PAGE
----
PURPOSE: To assess the proliferation and differentiation of human bone marrow-derived cells cultured on titanium surfaces with different roughness characteristics. METHODS: Cells obtained from the iliac crest of an adult human donor were routinely processed and cultured on titanium surfaces of varying roughness, according to their preparation method: polishing only (smooth surface) and polishing followed by etching with HF/HNO3 for 15 and 30 minutes (rough surfaces). Surfaces were assessed using scanning electronic microscopy and profilometry. RESULTS: Titanium disks etched with acid for 15 minutes allowed greater cell proliferation in all culture periods. The level of osteopontin and osteocalcin expression was increased in both acid-etched groups, which indicates an advanced stage of differentiation of cells into osteoblasts. CONCLUSIONS: Increased surface roughness accelerates the differentiation of undifferentiated mesenchymal cells into osteogenic lineage cells, but does not necessarily favor cell proliferation. An intermediate surface roughness of 0.5µm (acid etching for 15 minutes) favors both initial and final cell responses.
Dental Implantation; Titanium; Cell Proliferation; Stem Cells
OBJETIVO: Avaliar a proliferação e diferenciação de células derivadas da medula óssea humana sobre superfícies de titânio com diferentes rugosidades de superfície. MÉTODOS: Células obtidas da crista ilíaca de um doador humano adulto foram rotineiramente processadas e cultivadas sobre superfícies de titânio preparadas através de polimento apenas, ou polimento seguido de condicionamento com HF/HNO3 por 15 e 30 minutos, para produzir superfícies com rugosidades variadas, conforme determinado por Microscopia Eletrônica de Varredura e perfilometria. RESULTADOS: Discos de titânio condicionados com ácido por 15 minutos permitiram maior proliferação celular em todos os períodos de cultura. O nível de expressão das proteínas osteopontina e osteocalcina estava aumentado em ambos os grupos condicionados com ácido, indicando que as células estavam comprometidas com o fenótipo osteogênico. CONCLUSÕES: O aumento na rugosidade de superfície acelera a diferenciação de células mesenquimais indiferenciadas em células de linhagem osteogênica, mas não necessariamente favorece a proliferação celular. Uma superfície com rugosidade intermediária de 0,5µm (condicionada com ácido por 15 minutos) favorece tanto as respostas celulares iniciais quanto as finais.
Implante Dentário; Titânio; Proliferação de Células; Células-Tronco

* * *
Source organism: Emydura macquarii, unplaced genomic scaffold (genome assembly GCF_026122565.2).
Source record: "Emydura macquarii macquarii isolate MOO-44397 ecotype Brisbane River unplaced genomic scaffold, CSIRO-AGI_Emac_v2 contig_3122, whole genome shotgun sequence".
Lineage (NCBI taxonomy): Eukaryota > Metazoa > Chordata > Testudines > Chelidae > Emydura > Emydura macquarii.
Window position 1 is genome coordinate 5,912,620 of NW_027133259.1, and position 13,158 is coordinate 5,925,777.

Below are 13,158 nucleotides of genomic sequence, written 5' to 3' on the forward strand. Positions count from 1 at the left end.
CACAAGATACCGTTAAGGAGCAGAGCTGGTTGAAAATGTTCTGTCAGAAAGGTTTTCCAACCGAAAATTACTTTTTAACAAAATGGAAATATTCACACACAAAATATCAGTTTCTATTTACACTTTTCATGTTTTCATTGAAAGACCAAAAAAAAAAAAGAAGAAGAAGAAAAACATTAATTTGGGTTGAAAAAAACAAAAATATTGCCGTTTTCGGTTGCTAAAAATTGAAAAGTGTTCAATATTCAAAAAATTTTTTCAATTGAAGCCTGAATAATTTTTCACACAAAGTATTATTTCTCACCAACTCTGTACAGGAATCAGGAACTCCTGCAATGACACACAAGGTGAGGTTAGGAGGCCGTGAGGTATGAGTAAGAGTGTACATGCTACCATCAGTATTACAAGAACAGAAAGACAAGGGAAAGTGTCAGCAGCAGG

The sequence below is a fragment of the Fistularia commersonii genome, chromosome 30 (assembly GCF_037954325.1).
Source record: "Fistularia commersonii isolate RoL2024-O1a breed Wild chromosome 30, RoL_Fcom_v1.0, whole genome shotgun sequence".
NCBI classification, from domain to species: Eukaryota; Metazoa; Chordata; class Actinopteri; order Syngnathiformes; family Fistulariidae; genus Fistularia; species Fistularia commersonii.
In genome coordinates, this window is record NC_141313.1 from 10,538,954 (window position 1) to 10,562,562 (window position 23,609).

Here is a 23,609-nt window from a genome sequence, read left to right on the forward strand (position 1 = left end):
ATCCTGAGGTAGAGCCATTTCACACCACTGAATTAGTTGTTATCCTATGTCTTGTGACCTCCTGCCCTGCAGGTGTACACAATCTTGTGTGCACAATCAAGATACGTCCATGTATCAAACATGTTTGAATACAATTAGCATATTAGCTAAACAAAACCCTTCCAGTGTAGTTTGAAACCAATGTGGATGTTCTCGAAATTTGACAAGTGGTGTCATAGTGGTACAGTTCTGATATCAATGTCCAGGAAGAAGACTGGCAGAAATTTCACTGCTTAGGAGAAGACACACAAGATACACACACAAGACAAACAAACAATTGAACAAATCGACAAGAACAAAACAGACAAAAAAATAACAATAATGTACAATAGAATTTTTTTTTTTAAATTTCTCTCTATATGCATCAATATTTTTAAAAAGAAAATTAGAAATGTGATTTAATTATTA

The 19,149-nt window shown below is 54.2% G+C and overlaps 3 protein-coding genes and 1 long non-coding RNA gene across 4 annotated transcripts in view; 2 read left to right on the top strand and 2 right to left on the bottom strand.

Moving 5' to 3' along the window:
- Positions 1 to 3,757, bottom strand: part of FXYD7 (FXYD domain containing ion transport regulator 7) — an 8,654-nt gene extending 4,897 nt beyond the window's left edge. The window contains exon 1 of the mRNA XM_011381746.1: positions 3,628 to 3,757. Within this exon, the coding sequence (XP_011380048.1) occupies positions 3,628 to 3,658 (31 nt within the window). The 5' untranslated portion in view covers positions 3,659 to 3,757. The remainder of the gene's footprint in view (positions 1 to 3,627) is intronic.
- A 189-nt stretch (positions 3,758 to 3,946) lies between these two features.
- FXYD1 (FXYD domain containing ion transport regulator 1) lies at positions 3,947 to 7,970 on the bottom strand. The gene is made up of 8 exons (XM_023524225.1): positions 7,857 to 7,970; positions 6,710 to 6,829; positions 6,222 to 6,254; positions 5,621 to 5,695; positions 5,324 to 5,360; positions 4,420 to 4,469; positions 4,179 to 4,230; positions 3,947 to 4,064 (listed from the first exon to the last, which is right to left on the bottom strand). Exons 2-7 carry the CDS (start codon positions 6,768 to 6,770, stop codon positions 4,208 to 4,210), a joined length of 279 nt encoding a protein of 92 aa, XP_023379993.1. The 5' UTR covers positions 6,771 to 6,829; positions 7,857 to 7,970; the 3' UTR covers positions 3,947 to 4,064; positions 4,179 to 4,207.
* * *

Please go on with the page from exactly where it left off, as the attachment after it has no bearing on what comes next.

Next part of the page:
7 - ORIGINAL ARTICLE
Effect of titanium surface roughness on human bone marrow cell proliferation and differentiation. An experimental study1 1 Research performed at the Institute of Biomedical Research, Sao Lucas Hospital, Pontifical Catholic University of Rio Grande do Sul (PUCRS), Brazil.
Efeito da rugosidade de superfície de discos de titânio sobre a proliferação e diferenciação de células de medula óssea humana. Estudo experimental
Taís Somacal Novaes SilvaI; Denise Cantarelli MachadoII; Christian ViezzerIII; Aurelício Novaes Silva JúniorIV; Marília Gerhardt de OliveiraV
IFellow PhD Degree, Department of Oral and Maxillofacial Surgery (OMFS), School of Dentistry, PUCRS, Porto Alegre-RS, Brazil
IIPhD, Full Professor, Department of Cellular Biology and Respiratory Diseases, School of Dentistry, PUCRS, Porto Alegre-RS, Brazil
IIIFellow Master Degree, Department of Cellular Biology and Respiratory Diseases, School of Dentistry, PUCRS, Porto Alegre-RS, Brazil
IVPhD, Full Professor, OMFS, School of Dentistry, Lutheran University of Brazil (ULBRA), Canoas-RS, Brazil
VPhD, Full Professor, OMFS, School of Dentistry, PUCRS, Porto Alegre-RS, Brazil
PURPOSE: To assess the proliferation and differentiation of human bone marrow-derived cells cultured on titanium surfaces with different roughness characteristics.
METHODS: Cells obtained from the iliac crest of an adult human donor were routinely processed and cultured on titanium surfaces of varying roughness, according to their preparation method: polishing only (smooth surface) and polishing followed by etching with HF/HNO3 for 15 and 30 minutes (rough surfaces). Surfaces were assessed using scanning electronic microscopy and profilometry.